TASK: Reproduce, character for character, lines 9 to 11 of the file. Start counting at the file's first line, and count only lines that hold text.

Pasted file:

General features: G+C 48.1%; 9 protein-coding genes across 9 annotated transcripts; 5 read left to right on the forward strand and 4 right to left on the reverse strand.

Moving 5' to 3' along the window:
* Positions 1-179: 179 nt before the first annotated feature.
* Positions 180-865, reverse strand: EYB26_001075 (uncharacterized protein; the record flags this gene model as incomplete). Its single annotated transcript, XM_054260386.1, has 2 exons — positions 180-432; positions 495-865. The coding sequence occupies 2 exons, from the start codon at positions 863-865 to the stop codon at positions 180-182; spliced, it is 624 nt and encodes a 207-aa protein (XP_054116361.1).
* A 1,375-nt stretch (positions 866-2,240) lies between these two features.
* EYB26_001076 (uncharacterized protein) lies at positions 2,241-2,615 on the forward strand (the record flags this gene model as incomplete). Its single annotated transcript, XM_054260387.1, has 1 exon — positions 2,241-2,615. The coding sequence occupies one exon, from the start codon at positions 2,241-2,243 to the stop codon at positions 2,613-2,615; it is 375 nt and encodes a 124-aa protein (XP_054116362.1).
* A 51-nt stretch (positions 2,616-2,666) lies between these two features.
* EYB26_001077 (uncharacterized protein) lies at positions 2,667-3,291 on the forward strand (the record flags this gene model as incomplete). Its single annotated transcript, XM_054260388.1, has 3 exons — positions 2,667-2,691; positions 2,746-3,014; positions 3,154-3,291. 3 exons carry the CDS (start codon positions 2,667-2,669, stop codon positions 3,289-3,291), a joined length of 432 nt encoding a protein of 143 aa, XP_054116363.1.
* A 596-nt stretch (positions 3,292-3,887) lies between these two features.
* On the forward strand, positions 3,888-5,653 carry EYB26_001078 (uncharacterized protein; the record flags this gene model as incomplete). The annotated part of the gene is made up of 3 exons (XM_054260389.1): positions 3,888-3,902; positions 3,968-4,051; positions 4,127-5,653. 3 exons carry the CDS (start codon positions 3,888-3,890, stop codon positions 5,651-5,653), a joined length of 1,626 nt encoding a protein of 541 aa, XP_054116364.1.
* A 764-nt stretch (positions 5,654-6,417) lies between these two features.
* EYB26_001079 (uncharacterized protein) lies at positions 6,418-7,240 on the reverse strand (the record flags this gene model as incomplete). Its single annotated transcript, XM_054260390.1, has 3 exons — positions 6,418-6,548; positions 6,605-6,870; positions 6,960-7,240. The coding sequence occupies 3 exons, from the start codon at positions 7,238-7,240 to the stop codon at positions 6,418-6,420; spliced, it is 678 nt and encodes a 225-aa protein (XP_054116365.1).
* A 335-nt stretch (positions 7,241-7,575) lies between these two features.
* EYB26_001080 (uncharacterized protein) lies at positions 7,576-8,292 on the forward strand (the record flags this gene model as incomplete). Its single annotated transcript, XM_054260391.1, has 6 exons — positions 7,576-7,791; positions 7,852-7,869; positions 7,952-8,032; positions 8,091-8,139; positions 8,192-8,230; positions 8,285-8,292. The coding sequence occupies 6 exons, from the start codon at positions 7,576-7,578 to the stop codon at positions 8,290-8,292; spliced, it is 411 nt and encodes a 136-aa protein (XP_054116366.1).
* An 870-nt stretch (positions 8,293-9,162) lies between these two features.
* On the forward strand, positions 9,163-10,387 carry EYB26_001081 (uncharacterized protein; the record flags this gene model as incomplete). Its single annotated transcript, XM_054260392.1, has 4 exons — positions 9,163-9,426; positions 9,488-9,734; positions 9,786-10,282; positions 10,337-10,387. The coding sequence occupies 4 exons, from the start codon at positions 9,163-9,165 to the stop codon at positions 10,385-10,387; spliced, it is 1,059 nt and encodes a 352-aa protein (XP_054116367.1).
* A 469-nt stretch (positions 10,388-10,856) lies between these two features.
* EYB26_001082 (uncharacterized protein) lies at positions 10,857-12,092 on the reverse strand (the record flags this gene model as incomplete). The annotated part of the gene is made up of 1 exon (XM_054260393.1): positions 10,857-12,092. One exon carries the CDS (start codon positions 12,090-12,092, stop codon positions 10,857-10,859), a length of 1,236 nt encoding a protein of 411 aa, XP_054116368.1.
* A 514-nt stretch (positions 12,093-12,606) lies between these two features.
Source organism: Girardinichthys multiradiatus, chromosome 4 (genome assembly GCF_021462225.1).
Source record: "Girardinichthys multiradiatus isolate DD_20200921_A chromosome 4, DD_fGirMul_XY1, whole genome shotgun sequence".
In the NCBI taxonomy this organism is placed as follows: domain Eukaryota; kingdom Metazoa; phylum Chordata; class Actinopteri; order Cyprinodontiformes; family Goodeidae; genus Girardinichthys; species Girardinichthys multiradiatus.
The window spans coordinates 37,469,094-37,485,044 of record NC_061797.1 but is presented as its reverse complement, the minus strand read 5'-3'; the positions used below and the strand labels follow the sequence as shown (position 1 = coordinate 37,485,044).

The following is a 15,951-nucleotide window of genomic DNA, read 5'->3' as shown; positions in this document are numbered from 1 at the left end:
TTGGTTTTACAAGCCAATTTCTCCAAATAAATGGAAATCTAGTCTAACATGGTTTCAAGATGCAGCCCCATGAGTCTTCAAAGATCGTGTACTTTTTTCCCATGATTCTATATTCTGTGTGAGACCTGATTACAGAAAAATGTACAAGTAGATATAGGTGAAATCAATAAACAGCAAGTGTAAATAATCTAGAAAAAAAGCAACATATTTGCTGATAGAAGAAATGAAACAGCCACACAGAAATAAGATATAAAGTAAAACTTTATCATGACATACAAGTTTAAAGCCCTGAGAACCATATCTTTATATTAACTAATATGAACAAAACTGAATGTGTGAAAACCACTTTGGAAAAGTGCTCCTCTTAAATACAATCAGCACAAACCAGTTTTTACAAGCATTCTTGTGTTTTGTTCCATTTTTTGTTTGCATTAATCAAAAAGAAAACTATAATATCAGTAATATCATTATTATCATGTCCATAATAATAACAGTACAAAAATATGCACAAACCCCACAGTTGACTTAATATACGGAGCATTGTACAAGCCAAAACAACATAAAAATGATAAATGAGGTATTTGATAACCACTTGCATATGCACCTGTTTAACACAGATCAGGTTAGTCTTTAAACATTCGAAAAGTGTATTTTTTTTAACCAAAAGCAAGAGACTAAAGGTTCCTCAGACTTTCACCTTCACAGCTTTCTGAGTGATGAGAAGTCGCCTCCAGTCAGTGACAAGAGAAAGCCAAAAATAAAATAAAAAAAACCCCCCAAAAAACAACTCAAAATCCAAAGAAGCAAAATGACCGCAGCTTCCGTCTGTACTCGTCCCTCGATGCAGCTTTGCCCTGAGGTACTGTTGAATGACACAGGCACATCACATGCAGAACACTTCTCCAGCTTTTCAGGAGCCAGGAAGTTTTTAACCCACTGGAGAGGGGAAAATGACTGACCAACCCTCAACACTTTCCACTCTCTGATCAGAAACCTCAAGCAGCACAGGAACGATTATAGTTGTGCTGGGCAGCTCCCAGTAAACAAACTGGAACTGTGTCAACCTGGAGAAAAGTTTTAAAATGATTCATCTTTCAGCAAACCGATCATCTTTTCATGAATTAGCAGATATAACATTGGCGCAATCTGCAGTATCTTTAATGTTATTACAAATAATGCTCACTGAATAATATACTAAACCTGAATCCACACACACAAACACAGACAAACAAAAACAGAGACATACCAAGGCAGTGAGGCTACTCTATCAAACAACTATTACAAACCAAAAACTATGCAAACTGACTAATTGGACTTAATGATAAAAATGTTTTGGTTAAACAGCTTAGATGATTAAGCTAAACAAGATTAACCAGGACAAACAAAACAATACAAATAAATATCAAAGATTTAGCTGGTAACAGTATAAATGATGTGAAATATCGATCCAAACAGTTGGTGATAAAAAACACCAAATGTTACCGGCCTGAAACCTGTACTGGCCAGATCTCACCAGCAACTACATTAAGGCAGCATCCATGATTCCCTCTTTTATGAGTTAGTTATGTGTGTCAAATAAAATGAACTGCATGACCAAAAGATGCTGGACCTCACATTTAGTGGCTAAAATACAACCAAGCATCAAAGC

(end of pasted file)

* A 596-nt stretch (positions 3,292-3,887) lies between these two features.
* On the forward strand, positions 3,888-5,653 carry EYB26_001078 (uncharacterized protein; the record flags this gene model as incomplete). The annotated part of the gene is made up of 3 exons (XM_054260389.1): positions 3,888-3,902; positions 3,968-4,051; positions 4,127-5,653. 3 exons carry the CDS (start codon positions 3,888-3,890, stop codon positions 5,651-5,653), a joined length of 1,626 nt encoding a protein of 541 aa, XP_054116364.1.
* A 764-nt stretch (positions 5,654-6,417) lies between these two features.